In a vote that was as close to unanimous as the current Congress is likely to produce on anything more substantial than naming a post office, the Senate passed sanctions designed to punish Russia for interference in the 2016 election.

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This bill would put the force of legislation behind the sanctions that President Barack Obama already imposed following the election, making it more difficult for Donald Trump to remove those sactions—which is something Trump planned from his first days in the White House.

Unknown to the public at the time, top Trump administration officials, almost as soon as they took office, tasked State Department staffers with developing proposals for the lifting of economic sanctions, the return of diplomatic compounds and other steps to relieve tensions with Moscow.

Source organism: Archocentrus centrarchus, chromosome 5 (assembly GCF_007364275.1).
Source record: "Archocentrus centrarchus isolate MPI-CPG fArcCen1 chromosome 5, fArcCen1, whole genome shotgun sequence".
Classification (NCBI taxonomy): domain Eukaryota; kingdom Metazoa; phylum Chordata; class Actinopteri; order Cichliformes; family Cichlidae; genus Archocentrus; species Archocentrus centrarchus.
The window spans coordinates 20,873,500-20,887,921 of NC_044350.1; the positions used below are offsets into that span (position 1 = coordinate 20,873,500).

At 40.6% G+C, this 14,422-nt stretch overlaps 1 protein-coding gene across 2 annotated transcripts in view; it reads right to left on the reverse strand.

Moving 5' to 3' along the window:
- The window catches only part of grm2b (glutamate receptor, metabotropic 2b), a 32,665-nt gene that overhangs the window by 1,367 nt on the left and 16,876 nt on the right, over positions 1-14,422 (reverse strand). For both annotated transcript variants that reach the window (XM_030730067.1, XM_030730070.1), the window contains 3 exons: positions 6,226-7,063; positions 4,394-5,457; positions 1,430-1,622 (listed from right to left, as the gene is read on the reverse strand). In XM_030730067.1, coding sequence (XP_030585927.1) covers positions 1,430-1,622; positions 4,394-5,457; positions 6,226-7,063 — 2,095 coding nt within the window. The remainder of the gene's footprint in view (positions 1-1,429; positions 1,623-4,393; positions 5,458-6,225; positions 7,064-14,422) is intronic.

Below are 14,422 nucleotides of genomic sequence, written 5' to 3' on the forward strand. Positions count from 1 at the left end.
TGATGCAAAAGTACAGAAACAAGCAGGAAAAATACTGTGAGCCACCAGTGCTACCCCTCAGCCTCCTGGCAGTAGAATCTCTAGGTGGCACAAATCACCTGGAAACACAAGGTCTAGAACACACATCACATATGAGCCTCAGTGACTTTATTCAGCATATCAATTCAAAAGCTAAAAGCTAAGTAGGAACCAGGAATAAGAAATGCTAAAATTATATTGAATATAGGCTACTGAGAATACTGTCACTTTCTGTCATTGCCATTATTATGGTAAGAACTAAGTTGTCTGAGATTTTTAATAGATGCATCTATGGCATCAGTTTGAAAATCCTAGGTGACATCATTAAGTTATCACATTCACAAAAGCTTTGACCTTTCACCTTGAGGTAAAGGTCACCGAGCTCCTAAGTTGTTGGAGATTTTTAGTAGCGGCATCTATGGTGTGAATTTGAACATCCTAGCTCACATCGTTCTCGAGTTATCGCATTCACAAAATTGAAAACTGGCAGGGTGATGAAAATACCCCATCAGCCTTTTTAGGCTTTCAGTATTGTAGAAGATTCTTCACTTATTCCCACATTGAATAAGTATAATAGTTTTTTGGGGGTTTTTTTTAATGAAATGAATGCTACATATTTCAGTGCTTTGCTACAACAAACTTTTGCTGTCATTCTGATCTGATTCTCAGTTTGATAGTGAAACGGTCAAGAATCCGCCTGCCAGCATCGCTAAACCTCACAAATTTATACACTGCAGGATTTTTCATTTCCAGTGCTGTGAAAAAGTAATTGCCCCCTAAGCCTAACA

The legislation puts in place a process that has to be followed in relaxing any sanction, making it not just harder for Trump to eliminate them on a whim, but more difficult for Trump or Tillerson to turn the sanctions into bargaining chips.

Additional sanctions in the bill target specific areas of the Russian economy, including mining and shipping.

Voting against the bill were Sen. Mike Lee of Utah, who continues to advocate for Putin and Russia on every occasion, and Rand Paul of Kentucky because … Aqua Buddha? In any case, the question is whether 97 yes votes is enough to keep Donald Trump from saying no.

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This is a Creative Commons article. The original version of this article appeared here.


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